Why you should consider nursing as a career

Published: Friday 12th May 2017 by Courtney Farrow

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Today is International Nurses Day. We’re celebrating by finding out what it’s like to be a nurse in the UK City of Culture 2017.

Nursing staff are vital to the British healthcare system. Without their hard work and determination, going to the hospital would be a very different story.

We spoke with Louise Beedle, Clinical Lead for Patient Experience and a former oncology sister at Castle Hill, about what nursing is like.

“As a trained nurse, you start your day by getting a handover from the sister who has been on the previous shift,” Louise begins. “You will then read any necessary notes and, if it’s the morning, get patients ready for breakfast.”

Louise tells us that after this it will be time for patients’ medications: “There’s also a ward checklist to ensure that they’re comfortable. They may need turning, their table pulling up or a bed adjustment.”

Observations will be logged throughout the day too, which include taking blood pressure, checking pulses and monitoring breathing rates.

“We also assist consultants as they do their rounds. We plan treatments, speak to the relatives and take calls,” Louise lists. “We do everything and anything that you could possibly fit into that day.”

Louise works hard in her role of Clinical Lead for Patient Experience to improve hospital stays for patients and visitors.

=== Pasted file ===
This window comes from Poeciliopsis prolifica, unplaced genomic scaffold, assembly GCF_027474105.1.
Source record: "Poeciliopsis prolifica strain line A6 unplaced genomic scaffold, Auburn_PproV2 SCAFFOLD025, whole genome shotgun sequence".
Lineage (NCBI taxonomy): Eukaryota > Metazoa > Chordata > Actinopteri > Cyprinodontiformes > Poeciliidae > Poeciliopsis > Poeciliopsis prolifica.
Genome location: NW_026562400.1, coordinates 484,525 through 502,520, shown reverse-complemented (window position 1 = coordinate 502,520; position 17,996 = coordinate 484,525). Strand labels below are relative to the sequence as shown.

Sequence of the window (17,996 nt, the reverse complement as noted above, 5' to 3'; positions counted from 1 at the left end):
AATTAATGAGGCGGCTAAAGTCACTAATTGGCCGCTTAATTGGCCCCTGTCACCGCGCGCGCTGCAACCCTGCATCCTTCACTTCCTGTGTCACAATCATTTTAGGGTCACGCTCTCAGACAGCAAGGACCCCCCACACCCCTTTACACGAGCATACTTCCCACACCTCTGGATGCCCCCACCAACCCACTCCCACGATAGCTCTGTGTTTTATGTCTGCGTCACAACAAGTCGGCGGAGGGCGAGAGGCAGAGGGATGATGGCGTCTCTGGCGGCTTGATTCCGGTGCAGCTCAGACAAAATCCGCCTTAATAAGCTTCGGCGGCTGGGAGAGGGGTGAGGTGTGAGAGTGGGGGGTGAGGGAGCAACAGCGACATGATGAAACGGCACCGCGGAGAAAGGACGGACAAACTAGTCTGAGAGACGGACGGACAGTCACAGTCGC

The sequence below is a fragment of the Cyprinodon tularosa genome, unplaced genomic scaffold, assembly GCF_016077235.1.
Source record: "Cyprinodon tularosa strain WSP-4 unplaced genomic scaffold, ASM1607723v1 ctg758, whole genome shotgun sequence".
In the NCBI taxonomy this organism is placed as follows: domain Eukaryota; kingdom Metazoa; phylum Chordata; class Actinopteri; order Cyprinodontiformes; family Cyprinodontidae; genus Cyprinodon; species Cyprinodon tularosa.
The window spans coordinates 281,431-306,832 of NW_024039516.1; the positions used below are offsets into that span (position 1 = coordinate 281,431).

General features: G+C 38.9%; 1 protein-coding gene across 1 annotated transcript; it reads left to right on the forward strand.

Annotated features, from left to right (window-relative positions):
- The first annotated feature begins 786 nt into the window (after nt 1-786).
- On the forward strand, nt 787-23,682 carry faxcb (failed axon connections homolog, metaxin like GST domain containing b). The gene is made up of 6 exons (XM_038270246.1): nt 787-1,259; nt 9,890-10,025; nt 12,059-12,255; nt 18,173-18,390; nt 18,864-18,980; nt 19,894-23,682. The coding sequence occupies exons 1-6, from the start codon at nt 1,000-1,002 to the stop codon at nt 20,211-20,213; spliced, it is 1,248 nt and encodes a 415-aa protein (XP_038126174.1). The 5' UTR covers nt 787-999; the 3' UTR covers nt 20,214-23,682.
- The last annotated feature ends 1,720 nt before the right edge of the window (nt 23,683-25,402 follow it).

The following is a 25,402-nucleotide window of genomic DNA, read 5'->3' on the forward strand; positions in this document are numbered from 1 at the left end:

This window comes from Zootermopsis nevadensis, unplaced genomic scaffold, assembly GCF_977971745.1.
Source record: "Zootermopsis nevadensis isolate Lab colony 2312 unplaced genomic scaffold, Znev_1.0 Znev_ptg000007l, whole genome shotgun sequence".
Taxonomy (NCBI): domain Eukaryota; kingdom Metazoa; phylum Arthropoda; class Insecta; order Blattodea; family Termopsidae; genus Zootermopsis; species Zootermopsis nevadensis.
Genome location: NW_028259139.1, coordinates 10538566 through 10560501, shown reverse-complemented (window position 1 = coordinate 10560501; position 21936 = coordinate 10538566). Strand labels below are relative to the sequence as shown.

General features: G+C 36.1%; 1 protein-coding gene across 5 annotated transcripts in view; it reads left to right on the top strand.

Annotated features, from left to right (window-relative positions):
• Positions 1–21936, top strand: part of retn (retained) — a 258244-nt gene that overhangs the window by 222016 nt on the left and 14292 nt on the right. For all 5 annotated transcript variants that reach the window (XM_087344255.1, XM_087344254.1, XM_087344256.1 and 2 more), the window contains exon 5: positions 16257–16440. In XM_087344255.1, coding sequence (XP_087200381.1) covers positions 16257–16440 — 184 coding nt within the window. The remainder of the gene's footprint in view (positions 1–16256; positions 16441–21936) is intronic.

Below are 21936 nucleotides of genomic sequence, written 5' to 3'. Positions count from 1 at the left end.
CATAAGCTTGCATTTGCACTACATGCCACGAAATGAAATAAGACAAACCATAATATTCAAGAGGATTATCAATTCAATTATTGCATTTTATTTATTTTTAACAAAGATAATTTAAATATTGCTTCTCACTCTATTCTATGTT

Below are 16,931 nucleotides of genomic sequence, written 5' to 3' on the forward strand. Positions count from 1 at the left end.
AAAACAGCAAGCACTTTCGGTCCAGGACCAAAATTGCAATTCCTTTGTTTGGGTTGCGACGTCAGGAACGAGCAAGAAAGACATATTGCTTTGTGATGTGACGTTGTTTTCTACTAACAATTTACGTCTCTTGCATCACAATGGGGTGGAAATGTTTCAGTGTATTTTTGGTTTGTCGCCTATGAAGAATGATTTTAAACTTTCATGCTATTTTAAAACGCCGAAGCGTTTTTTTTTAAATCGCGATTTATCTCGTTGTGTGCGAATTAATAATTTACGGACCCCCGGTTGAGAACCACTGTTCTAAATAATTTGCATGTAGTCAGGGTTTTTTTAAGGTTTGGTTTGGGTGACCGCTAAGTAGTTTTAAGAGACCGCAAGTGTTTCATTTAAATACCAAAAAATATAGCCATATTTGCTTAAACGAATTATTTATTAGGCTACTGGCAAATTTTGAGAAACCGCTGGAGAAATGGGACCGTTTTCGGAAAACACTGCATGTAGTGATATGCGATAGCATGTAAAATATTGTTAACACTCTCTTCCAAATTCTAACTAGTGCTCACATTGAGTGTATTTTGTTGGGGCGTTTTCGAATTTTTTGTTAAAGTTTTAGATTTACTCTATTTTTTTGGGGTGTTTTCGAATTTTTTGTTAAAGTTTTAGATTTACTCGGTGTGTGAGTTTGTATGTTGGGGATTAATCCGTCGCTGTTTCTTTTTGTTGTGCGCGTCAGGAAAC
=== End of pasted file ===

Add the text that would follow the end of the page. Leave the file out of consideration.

“I used to be a Ward Sister at the oncology hospital at Castle Hill,” she tells us.

“Whilst there I had to deal with a lot of emotional issues with the cancer patients and their families. It was then I realised I wanted to make a difference and make things better for the patients.”

Being a nurse is a particularly stressful role, but Louise admirably enjoys her job:

“It can be heartbreaking, especially when you work on the oncology ward. However, I take great comfort in knowing that nurses give great support, both physically and emotionally, to patients and their families.”

If you’re interested in training to be a nurse, there are several options available, one of which is to study at the University of Hull.

Gemma Ansell enrolled on the University Certificate in Health and Social Care Practice, which provides a qualification-free route into higher education for health-related subjects at the Hull campus.

She then progressed onto a specialist child nursing degree and will graduate in July with first class honours. After securing a job as a children’s ward nurse at Hull Royal Infirmary, she is excited to start her new career:

“It’s really rewarding. When you have a poorly child come onto the ward and you spend time caring for them, it’s so good to see them going home healthy and happy,” she tells us.

“My studies at the University of Hull really laid the foundation for my job and are put into practice every day.”

The University of Hull has one of the best graduate employability rates in the country. An incredible 98% of their health and social care graduates are in work or further study six months after leaving.

If you would like to know more about getting into nursing in Hull and East Yorkshire, please visit the university’s Nursing and Midwifery webpage.

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Published: Friday 12th May 2017 by Courtney Farrow

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